Flow cells are being used to research Alzheimer's and Parkinson's disease in humans. But a similar machine could be modified to incubate those misfolded CWD prions, then detect them using nanotechnology.

The test would take maybe an hour or two, instead of two weeks. And it wouldn't require pieces of brain. Just some urine, or saliva, or even deer droppings all easy to collect from living deer.

The scientists' funding request has just gone to the Minnesota Legislature. If Larsen's team gets the money, he says it hopes to create a working prototype in about two years.

It's hard to oversell just how important this test could be. Right now, Larsen said, the Department of Natural Resources doesn't actually have a very good idea of where CWD is, geographically, because of the testing lag time and the reality that deer are always moving.

CWD containment efforts are often based on where infected animals have been shot during hunting season. Larson said that's for too inexact to be effective.

"They look at the nearest case that's confirmed. And they say, 'OK, that's where it is.' That's not where it is. That's where it was," Larsen said.

Deer can be infected for two years before the disease kills them. That whole time, they're shedding proteins that can infect others. Even if the DNR knows where a sick animal died, they don't know where it's been.

With the new test, Larsen said, DNR researchers could reasonably hike through vast swaths of land, taking hundreds of samples of deer droppings and even antler velvet, and test them on the spot.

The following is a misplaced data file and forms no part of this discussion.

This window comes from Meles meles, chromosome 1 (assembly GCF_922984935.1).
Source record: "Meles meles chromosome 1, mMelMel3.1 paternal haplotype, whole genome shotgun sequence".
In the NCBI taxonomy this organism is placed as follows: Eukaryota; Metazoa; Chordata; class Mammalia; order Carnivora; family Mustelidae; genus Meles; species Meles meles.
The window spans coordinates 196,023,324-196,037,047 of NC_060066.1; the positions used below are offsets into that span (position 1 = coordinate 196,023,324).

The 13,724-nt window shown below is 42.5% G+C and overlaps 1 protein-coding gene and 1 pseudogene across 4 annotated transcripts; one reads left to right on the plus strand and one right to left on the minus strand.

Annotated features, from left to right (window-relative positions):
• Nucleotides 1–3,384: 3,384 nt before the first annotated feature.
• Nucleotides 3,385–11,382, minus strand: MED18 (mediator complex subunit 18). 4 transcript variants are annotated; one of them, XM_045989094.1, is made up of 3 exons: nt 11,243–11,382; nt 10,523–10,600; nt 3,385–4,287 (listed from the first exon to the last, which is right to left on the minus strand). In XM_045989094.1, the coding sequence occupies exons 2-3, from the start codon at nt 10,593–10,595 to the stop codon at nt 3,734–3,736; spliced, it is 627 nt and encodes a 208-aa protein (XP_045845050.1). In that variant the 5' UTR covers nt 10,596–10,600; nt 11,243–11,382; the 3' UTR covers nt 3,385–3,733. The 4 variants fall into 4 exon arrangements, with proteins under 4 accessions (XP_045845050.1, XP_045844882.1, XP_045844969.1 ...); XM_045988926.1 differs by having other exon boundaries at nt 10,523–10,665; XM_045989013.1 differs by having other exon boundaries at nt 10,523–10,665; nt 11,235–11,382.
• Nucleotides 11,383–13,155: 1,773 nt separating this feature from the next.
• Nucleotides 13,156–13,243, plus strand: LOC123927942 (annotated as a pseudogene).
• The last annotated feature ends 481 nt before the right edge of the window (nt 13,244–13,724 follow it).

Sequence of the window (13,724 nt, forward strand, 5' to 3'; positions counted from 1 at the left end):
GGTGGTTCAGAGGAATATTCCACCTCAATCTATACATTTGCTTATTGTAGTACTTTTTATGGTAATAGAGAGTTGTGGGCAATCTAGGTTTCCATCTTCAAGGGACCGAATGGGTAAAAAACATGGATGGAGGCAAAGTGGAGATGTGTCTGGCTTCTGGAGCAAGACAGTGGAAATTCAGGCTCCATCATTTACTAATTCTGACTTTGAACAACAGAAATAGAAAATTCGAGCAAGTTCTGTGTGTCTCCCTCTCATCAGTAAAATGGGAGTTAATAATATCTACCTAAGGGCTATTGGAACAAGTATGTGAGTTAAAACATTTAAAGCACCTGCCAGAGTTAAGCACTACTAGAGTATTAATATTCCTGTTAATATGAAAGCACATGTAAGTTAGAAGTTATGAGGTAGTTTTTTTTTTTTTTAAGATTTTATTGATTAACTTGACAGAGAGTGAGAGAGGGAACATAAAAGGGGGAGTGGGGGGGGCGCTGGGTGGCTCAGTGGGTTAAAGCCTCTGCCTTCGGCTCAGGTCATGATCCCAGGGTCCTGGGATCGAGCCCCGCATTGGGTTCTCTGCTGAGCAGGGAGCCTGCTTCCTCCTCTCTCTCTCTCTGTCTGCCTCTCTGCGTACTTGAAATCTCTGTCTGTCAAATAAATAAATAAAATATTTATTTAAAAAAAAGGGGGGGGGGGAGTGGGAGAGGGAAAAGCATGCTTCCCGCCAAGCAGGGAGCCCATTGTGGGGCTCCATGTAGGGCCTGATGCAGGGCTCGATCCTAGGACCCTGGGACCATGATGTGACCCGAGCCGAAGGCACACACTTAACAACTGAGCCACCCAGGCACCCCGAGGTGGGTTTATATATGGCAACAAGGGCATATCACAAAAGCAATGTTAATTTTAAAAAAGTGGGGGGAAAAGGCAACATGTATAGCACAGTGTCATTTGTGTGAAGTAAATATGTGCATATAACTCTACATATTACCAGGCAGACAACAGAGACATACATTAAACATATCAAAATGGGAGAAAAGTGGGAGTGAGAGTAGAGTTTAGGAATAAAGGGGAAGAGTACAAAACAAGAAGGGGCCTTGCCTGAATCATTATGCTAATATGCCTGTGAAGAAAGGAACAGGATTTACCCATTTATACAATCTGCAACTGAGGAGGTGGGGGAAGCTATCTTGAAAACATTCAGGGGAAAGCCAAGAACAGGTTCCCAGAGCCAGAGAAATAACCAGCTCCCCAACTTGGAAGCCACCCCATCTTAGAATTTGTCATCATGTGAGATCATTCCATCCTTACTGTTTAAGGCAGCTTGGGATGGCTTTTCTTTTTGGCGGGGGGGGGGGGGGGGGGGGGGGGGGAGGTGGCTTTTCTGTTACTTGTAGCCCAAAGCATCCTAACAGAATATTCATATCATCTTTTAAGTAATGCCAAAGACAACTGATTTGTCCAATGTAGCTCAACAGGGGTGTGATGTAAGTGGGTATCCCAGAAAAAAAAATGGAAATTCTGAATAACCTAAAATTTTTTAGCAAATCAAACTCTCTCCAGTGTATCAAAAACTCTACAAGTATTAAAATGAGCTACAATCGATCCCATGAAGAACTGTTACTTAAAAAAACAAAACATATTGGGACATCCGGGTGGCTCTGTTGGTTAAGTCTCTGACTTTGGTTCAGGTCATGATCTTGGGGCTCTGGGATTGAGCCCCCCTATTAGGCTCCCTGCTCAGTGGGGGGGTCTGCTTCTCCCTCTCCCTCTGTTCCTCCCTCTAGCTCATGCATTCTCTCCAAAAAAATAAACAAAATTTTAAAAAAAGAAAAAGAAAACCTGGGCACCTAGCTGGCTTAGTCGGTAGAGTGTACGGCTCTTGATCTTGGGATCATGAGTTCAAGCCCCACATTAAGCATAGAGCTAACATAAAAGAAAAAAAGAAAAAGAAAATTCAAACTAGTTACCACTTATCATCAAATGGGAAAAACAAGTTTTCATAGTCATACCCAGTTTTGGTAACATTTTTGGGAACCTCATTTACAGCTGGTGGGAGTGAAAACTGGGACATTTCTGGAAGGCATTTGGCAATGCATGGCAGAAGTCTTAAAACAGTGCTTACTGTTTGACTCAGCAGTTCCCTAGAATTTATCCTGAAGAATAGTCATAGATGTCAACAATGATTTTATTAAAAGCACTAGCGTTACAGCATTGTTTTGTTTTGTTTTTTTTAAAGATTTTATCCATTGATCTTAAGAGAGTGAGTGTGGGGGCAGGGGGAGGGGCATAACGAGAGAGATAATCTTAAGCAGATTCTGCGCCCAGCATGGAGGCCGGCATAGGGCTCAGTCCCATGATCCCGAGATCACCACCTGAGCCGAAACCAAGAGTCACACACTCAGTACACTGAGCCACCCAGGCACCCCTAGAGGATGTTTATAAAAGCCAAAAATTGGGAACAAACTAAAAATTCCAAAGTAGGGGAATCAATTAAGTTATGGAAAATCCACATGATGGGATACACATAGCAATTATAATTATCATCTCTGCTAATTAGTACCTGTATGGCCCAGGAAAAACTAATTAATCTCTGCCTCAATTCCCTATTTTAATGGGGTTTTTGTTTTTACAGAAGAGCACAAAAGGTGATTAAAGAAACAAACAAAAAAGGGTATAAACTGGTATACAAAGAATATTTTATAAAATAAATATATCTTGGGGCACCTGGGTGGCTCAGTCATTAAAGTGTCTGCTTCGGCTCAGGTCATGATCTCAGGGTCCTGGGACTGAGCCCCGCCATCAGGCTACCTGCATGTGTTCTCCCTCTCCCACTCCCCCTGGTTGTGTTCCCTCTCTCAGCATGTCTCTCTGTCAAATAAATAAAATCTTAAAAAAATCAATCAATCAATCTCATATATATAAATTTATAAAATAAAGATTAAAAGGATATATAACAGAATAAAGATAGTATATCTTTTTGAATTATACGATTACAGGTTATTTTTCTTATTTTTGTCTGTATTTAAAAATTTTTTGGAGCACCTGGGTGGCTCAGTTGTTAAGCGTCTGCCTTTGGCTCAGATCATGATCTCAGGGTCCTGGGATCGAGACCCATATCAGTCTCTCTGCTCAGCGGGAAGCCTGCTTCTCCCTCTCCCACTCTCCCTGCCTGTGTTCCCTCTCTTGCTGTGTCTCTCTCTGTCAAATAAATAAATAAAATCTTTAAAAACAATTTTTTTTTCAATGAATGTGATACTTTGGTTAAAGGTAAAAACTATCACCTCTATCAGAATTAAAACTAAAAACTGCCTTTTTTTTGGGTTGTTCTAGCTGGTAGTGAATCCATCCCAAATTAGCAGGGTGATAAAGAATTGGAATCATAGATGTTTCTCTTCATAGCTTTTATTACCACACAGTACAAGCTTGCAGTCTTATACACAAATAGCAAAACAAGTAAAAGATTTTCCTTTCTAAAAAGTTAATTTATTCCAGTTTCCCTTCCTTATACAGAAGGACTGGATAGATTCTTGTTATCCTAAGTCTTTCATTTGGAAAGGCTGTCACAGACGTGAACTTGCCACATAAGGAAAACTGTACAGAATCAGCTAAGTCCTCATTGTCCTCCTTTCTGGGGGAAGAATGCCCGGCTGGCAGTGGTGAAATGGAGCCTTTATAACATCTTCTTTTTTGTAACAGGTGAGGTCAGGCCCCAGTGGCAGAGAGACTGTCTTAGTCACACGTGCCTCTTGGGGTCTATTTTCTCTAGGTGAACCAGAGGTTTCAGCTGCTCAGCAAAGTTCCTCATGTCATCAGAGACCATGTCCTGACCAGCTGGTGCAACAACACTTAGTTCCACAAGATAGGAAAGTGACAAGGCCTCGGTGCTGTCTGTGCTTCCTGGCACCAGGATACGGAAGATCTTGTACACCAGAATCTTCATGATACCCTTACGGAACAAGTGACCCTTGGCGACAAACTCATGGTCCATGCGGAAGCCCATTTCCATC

"It can provide real time surveillance, and that's critical," Larsen said. "I call it the CWD battlefield, and anyone with a military background will tell you, you have to have an understanding of what that front line looks like. And right now, we don't know that."

https://www.mprnews.org/story/2019/0...isease-testing

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post #2 of 39 (permalink) Old 02-05-2019, 08:18 PM
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That is a lot of money to spend on an enemy that to date cannot be stopped. It sounds to me like a way for a university to obtain money for research that really will not do anything except to tell you that CWD is spreading which is already known. This is what universities do and many professors jobs are dependent on obtaining grants for research or they are gone. This no more than research for the sake of research and the results don't matter, only the money to finance the research matters to the people running the research.
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post #3 of 39 (permalink) Old 02-05-2019, 08:25 PM Thread Starter
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Originally Posted by Woods walker View Post
That is a lot of money to spend on an enemy that to date cannot be stopped. It sounds to me like a way for a university to obtain money for research that really will not do anything except to tell you that CWD is spreading which is already known. This is what universities do and many professors jobs are dependent on obtaining grants for research or they are gone. This no more than research for the sake of research and the results don't matter, only the money to finance the research matters to the people running the research.
Did you read the entire article? I think there are a few key points if what is said is true. 1. It can be done on live animals. 2. It can even be done on deer droppings, so testing could be done in the wild without killing deer to test for it. 3. The test is quick so hunters would get results quickly to know if their deer has it.
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post #4 of 39 (permalink) Old 02-05-2019, 10:07 PM
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And in government terms, 2 million is nothing for 2 years of work. Full time equivalent senior subject matter experts are normally in the 200-250k range and get a couple of them for two years that is actually not a bad price while leveraging the academic community to do a lot of the leg work.